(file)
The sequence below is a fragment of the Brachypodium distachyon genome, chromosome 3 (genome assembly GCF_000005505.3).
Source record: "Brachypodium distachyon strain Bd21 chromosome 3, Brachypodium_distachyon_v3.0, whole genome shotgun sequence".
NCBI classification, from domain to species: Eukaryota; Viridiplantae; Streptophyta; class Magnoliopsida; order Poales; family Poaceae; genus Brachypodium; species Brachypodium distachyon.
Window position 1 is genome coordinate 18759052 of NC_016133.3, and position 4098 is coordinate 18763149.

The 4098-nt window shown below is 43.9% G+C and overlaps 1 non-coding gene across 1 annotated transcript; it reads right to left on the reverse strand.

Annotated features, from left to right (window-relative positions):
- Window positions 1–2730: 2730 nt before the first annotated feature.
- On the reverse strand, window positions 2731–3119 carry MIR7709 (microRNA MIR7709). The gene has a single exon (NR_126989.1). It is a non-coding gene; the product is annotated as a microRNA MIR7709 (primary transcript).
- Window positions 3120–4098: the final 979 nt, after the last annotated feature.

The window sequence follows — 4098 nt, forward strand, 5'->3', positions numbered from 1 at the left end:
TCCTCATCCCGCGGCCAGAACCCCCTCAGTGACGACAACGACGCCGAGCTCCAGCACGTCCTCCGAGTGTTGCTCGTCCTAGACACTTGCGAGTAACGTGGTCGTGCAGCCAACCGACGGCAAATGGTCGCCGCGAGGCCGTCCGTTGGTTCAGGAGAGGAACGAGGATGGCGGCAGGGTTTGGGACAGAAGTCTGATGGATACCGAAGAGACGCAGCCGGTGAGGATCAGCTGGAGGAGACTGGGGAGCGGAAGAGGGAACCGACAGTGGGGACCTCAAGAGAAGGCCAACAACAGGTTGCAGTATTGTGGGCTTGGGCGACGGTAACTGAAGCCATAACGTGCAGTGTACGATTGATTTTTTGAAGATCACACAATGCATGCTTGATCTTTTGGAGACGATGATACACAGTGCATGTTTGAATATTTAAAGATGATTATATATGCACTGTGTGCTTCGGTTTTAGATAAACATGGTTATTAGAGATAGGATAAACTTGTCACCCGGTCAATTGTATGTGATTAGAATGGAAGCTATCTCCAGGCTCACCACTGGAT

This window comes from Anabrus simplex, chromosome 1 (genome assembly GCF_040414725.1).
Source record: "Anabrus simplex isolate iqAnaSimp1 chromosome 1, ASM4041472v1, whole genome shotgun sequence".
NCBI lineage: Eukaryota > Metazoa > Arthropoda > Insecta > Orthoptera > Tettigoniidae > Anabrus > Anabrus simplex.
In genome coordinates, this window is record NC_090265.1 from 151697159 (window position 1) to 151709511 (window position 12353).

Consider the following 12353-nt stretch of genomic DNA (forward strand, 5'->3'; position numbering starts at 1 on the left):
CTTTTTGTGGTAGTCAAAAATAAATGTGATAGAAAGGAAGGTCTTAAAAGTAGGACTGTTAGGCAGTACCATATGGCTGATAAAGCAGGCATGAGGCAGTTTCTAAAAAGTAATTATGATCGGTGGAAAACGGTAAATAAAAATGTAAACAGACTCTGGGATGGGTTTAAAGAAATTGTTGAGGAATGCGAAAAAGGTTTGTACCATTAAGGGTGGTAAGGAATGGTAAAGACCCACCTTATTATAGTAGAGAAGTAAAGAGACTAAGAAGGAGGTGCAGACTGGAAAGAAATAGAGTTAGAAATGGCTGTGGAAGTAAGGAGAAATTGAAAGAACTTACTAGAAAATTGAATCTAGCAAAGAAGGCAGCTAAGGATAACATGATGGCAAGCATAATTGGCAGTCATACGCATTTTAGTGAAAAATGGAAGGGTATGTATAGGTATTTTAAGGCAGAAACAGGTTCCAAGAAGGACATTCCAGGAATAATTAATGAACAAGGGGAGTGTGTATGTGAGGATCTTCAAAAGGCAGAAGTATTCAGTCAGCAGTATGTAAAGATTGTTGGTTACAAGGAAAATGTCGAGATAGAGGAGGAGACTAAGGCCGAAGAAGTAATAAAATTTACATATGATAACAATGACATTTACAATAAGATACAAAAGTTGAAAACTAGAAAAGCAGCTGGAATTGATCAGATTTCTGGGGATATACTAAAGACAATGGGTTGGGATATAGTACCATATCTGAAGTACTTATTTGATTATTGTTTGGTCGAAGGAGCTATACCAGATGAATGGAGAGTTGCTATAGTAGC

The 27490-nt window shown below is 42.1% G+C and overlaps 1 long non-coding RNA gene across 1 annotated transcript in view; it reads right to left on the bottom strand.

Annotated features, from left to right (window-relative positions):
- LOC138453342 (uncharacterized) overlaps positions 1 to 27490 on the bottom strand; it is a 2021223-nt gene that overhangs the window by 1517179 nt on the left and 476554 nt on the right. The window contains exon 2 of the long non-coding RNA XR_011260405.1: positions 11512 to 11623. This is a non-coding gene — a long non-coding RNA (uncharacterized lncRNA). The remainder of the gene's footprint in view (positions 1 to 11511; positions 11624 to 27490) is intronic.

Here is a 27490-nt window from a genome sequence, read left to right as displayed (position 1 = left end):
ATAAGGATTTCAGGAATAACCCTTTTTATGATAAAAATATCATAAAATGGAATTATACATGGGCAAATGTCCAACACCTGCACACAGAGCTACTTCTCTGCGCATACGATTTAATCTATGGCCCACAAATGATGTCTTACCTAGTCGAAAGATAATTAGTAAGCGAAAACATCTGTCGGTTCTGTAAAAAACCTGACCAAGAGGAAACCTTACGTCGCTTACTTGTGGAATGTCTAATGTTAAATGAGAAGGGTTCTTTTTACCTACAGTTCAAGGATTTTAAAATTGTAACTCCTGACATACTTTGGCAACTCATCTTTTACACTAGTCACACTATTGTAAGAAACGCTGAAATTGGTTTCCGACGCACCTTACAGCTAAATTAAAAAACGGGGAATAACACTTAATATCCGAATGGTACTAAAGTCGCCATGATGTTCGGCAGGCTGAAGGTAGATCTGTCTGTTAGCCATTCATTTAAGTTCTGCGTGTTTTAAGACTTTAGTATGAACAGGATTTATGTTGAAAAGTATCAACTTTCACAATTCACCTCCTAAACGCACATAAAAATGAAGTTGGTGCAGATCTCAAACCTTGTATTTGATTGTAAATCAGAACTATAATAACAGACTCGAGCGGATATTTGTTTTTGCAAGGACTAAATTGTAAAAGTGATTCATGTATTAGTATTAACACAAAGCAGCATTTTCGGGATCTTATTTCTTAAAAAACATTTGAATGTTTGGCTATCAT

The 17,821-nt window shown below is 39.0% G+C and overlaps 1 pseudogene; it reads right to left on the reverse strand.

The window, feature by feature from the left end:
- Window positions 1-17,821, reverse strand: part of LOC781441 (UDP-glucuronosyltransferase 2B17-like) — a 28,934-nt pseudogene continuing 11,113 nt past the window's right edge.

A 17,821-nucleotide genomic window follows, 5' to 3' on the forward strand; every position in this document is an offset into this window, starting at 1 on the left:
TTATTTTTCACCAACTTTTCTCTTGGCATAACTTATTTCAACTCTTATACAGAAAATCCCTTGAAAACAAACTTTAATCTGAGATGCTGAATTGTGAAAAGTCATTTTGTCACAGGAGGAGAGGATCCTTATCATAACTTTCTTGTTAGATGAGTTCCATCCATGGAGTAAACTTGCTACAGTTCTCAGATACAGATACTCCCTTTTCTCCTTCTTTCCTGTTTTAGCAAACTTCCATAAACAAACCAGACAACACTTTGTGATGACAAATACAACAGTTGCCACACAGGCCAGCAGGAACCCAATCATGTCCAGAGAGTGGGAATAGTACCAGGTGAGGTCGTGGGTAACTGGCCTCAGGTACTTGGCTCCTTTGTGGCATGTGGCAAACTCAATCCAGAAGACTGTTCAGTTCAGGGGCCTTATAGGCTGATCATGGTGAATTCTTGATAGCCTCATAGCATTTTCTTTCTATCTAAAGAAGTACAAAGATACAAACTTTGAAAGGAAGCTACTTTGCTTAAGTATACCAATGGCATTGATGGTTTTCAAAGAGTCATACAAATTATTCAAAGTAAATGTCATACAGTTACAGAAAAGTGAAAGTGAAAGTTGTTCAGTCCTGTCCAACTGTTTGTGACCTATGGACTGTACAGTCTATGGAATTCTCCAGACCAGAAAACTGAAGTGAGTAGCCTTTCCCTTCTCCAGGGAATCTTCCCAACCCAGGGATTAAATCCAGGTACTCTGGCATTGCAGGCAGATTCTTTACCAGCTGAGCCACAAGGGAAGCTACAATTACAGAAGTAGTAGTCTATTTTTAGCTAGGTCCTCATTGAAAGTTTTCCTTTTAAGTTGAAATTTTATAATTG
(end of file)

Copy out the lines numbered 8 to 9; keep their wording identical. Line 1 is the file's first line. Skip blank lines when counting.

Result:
- On the reverse strand, window positions 2731–3119 carry MIR7709 (microRNA MIR7709). The gene has a single exon (NR_126989.1). It is a non-coding gene; the product is annotated as a microRNA MIR7709 (primary transcript).
- Window positions 3120–4098: the final 979 nt, after the last annotated feature.